“I have a feeling”

Think about tomorrow’s agenda. Now ask your gut. What does it tell you?

  • Yay! This will be the absolute best use of my time.
  • Could be better but hey, it’s part of my job.
  • Well, it’s going to be one of these days, you know?!
  • Boo! The mere thought of it sends shivers down my spine.

Our gut isn’t always right. But if something feels off, it at least provides us with a good reason to look closer so that we can uncover what causes it, articulate it clearly and then: adjust! Rewrite the script.

No matter who you are or how well you are doing, there is always something you can flip to improve your results and experience.

Registration for “Flip the Script” is still open. In this 3-months program, Shane Cradock and I show you how to properly listen to your gut, make sense of what you hear, and then consciously re-shape your story. We won’t stop at knowing how to flip the script, we’ll lead you to actually flip it (and we’re absolutely positive on this, so we provide a do-the-work-money-back guarantee.)

There’s a bigger impact to make and we would love to see you make it. Here’s all the info.

Where and why, not how

Leaders who light the path find the words to capture where a team is going and why it’s going there.

What they usually don’t do is to tell their team how to get there.

Because it’s one of the safest ways to demotivate a team of brilliant people: micromanaging them by telling them how to do their work.

Brilliant people are self-motivated. They want to do the best work they are capable of. Not only do they know very well how to do their job, it’s a safe bet to assume that they know it better than you.

Light them the path, but let them decide how to walk it.

PS: Have you read the “Leaders Light the Path” manifesto? If it resonates, please share it with someone who needs to read it.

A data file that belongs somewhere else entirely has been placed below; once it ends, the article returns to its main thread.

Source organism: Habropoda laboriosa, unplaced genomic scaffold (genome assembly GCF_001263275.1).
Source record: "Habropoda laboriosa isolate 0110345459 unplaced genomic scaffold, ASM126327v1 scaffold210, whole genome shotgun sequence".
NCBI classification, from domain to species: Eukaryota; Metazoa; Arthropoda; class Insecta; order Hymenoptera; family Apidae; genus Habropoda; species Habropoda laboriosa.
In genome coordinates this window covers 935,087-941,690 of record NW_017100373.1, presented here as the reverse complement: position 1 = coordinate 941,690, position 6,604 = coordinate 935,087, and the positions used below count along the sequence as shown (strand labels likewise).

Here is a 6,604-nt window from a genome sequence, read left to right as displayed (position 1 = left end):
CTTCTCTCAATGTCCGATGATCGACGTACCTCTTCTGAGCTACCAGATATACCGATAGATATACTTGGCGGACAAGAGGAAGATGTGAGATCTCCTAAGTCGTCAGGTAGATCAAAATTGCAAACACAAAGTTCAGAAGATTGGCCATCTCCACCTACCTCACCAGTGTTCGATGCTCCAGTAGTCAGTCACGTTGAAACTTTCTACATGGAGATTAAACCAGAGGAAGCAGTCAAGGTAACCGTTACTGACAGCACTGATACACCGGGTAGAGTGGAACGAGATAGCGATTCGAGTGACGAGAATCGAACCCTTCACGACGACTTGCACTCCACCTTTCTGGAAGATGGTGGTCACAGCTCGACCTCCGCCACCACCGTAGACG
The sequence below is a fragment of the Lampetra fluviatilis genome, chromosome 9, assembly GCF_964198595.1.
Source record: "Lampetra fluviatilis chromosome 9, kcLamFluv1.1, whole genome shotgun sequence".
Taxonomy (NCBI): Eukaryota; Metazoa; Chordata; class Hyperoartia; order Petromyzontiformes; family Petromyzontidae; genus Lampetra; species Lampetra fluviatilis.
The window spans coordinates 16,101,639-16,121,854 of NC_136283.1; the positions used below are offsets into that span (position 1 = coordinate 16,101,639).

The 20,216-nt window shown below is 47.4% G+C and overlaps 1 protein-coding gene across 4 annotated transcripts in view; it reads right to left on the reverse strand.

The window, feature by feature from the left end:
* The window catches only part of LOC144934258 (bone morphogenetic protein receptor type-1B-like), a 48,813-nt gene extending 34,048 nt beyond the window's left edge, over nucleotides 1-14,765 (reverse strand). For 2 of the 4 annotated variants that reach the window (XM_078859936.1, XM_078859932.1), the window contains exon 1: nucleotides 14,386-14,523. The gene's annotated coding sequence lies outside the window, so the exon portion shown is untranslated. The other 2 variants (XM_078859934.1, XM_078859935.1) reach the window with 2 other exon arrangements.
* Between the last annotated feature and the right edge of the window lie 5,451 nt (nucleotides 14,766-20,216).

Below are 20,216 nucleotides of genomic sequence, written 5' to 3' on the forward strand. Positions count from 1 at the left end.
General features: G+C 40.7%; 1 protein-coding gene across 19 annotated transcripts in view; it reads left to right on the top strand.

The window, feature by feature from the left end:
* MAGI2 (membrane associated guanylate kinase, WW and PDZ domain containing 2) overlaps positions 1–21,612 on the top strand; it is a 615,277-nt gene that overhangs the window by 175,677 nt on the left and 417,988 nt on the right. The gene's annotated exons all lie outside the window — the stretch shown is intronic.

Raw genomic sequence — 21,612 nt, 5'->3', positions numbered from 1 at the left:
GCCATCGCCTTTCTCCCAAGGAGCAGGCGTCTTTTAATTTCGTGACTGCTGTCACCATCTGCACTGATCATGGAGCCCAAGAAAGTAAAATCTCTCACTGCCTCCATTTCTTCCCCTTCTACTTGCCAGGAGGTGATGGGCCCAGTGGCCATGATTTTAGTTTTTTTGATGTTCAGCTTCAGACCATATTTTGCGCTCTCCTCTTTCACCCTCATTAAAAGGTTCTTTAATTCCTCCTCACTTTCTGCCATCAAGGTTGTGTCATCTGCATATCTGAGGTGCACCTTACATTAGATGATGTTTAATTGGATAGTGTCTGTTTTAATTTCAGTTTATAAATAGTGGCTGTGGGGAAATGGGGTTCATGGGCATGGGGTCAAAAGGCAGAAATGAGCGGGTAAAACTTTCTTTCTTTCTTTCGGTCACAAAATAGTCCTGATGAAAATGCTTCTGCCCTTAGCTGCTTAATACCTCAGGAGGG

What customers want

Are you giving your customers what they want or what they need?

Many of the people who care for making an impact and who have turned their passion into their job, maybe even built a company out of it, would say it’s the latter. Their customers might not see it at first but it’s definitely what the customers should be doing.

For example, a client might call a marketing agency because they want more customers but what they really need are better customers.

Now, any marketing agency that fails to address what the customer wants, will never be called by the client in the first place.

There are basically two things you can do about it:

  • Teach the market what it needs, in other words: that they want something different so that they might consider you.
  • Figure out what the customer actually wants and put it in their words.

For example, the client from above says they want new customers but what they actually want is more business. Address that and they might call you – which gives you the opportunity to sell them what they need.

So, what do your customers actually want? And how does that relate to (what you think) they need?

Just thinking

When was the last time you were just sitting somewhere and thinking?

No devices, books, magazines, music etc.

Just you thinking …

Some thoughts will only pop up if you give them the time to pop up.

Why not do it right now?

(That’s right: this means turning the device you’re using to read this off.)


Many presenters tell their audience everything but fail to make them curious for anything.

It’s exactly the other way around: Start from curiosity and ignore everything else at the beginning. If you manage to tap into your audience’s curiosity, they will follow you down that rabbit hole. Wanting you to tell them more. Ever more. Until you’ve told them everything.

Sadly, most presentations turn that on its head. They hope to make people curious for something by telling them everything. Which rarely works. If only because most people have long tuned out before they’ve reached their point of interest.

So, what would make your audience curious to know more?